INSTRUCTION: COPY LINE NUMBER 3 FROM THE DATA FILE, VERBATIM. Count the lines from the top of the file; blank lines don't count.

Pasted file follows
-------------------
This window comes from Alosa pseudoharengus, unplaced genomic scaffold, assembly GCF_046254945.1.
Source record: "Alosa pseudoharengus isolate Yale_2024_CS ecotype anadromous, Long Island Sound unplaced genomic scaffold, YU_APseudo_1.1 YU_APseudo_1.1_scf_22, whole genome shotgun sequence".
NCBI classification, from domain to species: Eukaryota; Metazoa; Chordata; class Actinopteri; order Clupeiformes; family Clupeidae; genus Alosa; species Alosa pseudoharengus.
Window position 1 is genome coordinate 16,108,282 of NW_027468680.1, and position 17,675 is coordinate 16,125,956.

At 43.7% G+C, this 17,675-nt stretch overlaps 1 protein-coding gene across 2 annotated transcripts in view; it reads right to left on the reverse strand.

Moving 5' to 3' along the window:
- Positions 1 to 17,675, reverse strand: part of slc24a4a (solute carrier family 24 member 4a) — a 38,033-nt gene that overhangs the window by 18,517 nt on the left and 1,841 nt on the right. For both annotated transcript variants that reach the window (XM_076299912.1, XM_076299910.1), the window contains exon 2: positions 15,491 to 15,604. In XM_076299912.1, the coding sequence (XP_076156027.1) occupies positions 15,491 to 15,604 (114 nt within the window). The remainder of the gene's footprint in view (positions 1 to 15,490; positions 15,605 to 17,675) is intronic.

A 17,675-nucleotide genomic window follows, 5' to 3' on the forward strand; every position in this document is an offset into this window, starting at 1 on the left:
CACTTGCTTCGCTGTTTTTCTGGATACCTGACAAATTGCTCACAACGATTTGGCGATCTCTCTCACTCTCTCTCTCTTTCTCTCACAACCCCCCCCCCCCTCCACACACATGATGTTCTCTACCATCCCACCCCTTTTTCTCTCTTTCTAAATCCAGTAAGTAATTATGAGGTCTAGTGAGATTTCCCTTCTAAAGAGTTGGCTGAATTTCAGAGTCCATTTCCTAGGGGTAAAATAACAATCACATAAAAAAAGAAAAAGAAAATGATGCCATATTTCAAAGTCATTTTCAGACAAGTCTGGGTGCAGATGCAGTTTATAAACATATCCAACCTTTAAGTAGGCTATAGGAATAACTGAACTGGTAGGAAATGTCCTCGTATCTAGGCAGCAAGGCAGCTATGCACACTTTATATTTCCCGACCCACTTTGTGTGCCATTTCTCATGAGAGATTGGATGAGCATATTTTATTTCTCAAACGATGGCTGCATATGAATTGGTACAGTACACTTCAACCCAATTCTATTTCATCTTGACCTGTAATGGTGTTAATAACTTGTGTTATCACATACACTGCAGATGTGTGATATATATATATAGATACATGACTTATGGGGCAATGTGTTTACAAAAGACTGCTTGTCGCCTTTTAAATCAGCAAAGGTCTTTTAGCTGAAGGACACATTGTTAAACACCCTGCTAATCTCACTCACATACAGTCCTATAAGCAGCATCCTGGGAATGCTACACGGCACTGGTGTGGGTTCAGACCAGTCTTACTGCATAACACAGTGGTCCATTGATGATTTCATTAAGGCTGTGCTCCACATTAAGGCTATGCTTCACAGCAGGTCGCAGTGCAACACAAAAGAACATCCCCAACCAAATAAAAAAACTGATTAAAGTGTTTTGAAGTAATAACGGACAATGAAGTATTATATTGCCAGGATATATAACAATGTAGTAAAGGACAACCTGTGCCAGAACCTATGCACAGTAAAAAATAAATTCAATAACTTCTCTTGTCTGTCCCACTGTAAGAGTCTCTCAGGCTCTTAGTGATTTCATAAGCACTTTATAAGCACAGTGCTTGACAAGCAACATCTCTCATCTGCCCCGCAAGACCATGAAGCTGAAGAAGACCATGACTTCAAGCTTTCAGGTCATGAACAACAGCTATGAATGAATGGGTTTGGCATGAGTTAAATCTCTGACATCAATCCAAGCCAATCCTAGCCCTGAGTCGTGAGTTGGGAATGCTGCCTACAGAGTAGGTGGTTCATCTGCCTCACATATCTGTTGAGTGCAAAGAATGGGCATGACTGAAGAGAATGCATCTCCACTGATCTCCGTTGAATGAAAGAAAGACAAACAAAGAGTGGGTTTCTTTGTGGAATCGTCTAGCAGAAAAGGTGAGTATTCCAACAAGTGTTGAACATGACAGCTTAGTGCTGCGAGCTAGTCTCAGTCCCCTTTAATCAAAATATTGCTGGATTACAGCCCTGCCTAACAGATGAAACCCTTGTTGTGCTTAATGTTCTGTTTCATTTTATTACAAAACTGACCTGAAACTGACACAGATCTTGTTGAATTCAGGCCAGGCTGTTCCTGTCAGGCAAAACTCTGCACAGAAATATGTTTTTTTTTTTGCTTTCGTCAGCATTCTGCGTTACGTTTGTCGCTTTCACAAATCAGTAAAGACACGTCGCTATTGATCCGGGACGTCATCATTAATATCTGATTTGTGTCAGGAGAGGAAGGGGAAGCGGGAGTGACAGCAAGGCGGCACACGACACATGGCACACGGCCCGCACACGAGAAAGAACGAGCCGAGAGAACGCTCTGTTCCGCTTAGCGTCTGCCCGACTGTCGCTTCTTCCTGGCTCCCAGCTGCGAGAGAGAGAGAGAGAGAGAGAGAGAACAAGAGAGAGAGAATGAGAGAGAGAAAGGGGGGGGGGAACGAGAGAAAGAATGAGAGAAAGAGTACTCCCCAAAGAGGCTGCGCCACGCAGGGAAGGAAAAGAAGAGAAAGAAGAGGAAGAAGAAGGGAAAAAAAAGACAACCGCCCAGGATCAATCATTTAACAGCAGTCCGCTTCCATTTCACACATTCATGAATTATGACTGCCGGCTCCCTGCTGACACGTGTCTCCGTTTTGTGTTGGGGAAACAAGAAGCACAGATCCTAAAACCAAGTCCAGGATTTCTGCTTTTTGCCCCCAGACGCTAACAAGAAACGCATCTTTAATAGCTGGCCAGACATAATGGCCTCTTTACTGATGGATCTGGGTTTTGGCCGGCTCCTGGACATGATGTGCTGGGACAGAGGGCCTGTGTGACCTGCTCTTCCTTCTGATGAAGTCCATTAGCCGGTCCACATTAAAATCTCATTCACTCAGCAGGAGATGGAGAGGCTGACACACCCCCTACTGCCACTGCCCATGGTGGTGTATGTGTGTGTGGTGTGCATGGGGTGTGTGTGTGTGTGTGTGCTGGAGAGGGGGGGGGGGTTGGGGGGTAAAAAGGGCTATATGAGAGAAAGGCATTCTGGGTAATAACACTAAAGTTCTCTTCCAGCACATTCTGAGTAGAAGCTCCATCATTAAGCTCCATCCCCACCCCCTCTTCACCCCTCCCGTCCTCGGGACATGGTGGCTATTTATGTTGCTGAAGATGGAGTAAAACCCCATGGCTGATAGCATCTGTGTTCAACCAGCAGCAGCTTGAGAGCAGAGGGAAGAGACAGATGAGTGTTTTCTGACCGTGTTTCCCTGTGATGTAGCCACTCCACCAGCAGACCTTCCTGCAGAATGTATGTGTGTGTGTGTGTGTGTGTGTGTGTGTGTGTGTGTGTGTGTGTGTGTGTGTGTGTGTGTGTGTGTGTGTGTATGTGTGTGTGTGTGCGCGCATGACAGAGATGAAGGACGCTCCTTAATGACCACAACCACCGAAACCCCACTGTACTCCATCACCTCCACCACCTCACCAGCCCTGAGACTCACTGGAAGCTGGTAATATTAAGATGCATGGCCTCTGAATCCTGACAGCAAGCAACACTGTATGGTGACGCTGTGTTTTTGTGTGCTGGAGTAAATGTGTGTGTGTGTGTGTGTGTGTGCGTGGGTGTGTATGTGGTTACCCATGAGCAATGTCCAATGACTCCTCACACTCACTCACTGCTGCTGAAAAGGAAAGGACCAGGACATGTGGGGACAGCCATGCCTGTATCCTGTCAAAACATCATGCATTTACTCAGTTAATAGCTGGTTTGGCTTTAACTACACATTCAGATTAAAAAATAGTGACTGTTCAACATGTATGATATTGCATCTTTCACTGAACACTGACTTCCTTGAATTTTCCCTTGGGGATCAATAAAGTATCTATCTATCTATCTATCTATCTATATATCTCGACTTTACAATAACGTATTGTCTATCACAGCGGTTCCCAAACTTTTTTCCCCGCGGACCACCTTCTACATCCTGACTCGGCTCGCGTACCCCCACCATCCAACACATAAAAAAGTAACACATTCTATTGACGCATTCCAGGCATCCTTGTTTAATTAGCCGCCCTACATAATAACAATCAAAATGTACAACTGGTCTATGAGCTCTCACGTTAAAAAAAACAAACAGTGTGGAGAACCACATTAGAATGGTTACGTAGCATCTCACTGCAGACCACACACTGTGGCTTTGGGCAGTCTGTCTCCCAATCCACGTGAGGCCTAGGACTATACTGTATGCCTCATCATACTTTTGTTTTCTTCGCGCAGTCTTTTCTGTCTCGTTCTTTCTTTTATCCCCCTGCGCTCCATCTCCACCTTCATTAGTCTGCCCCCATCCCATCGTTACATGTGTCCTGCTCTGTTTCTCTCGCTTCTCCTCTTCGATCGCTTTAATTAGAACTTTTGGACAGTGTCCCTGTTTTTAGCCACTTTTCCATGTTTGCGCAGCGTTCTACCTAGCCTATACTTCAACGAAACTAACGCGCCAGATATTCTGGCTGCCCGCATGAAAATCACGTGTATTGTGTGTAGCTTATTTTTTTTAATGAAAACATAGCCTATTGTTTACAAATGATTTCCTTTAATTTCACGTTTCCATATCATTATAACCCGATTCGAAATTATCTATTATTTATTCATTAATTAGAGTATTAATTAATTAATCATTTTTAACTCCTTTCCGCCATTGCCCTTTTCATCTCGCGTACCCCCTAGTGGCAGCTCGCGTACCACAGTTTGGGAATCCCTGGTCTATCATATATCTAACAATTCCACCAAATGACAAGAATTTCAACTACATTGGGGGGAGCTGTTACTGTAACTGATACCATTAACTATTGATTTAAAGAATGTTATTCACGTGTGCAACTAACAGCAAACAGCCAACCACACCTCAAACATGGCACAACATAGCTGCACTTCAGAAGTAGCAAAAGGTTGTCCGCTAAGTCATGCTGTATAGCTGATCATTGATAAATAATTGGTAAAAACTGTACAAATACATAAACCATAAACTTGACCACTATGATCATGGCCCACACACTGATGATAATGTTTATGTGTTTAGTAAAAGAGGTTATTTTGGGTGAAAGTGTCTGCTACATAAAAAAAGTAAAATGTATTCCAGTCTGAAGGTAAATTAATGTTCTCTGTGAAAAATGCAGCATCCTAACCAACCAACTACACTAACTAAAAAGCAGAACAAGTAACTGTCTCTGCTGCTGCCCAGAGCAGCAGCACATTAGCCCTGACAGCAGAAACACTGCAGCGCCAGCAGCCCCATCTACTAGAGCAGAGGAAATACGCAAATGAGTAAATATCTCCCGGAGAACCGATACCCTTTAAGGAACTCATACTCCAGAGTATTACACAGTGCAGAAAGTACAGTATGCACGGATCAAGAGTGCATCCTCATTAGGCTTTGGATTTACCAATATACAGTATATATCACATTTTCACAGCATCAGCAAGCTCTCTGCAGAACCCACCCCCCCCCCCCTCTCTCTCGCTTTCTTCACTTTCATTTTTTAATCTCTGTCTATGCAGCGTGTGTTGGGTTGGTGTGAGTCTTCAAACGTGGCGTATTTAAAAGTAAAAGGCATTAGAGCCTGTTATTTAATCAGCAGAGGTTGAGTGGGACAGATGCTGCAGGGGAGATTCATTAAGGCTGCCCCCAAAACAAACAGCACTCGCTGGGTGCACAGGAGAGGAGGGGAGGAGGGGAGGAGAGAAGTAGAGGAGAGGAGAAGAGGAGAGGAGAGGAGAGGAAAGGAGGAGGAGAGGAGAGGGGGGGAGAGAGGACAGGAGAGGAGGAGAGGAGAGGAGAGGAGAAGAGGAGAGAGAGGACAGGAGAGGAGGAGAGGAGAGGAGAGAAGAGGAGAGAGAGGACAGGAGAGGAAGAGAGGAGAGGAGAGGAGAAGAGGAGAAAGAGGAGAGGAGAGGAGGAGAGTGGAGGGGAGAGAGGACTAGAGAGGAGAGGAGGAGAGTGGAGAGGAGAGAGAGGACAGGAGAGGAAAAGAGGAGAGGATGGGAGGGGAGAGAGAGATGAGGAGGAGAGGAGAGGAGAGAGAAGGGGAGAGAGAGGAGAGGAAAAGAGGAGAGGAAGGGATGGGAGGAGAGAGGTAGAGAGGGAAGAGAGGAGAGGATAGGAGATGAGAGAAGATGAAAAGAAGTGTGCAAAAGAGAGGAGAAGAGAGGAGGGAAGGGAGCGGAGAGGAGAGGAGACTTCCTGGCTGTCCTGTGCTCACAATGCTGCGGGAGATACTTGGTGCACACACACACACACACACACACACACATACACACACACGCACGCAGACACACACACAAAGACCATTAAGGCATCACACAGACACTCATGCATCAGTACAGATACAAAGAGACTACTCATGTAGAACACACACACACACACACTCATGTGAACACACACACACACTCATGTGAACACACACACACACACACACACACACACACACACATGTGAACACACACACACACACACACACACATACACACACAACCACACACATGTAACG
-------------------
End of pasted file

NCBI classification, from domain to species: Eukaryota; Metazoa; Chordata; class Actinopteri; order Clupeiformes; family Clupeidae; genus Alosa; species Alosa pseudoharengus.